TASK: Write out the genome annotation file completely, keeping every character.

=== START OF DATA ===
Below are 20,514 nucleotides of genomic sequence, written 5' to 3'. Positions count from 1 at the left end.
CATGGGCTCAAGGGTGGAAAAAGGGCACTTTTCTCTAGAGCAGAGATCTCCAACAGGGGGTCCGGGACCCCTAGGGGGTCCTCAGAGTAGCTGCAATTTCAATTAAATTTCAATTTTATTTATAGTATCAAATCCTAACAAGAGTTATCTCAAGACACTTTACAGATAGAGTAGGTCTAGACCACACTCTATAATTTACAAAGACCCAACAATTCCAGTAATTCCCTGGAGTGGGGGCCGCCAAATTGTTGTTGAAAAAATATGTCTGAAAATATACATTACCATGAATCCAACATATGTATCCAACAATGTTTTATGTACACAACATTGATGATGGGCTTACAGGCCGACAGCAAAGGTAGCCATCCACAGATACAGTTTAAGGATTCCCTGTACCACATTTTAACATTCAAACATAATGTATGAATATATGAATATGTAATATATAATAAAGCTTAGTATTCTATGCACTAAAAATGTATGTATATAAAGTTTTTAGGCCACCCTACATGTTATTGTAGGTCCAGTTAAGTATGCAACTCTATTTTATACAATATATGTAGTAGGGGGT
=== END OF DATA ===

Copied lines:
Below are 20,514 nucleotides of genomic sequence, written 5' to 3'. Positions count from 1 at the left end.
CATGGGCTCAAGGGTGGAAAAAGGGCACTTTTCTCTAGAGCAGAGATCTCCAACAGGGGGTCCGGGACCCCTAGGGGGTCCTCAGAGTAGCTGCAATTTCAATTAAATTTCAATTTTATTTATAGTATCAAATCCTAACAAGAGTTATCTCAAGACACTTTACAGATAGAGTAGGTCTAGACCACACTCTATAATTTACAAAGACCCAACAATTCCAGTAATTCCCTGGAGTGGGGGCCGCCAAATTGTTGTTGAAAAAATATGTCTGAAAATATACATTACCATGAATCCAACATATGTATCCAACAATGTTTTATGTACACAACATTGATGATGGGCTTACAGGCCGACAGCAAAGGTAGCCATCCACAGATACAGTTTAAGGATTCCCTGTACCACATTTTAACATTCAAACATAATGTATGAATATATGAATATGTAATATATAATAAAGCTTAGTATTCTATGCACTAAAAATGTATGTATATAAAGTTTTTAGGCCACCCTACATGTTATTGTAGGTCCAGTTAAGTATGCAACTCTATTTTATACAATATATGTAGTAGGGGGT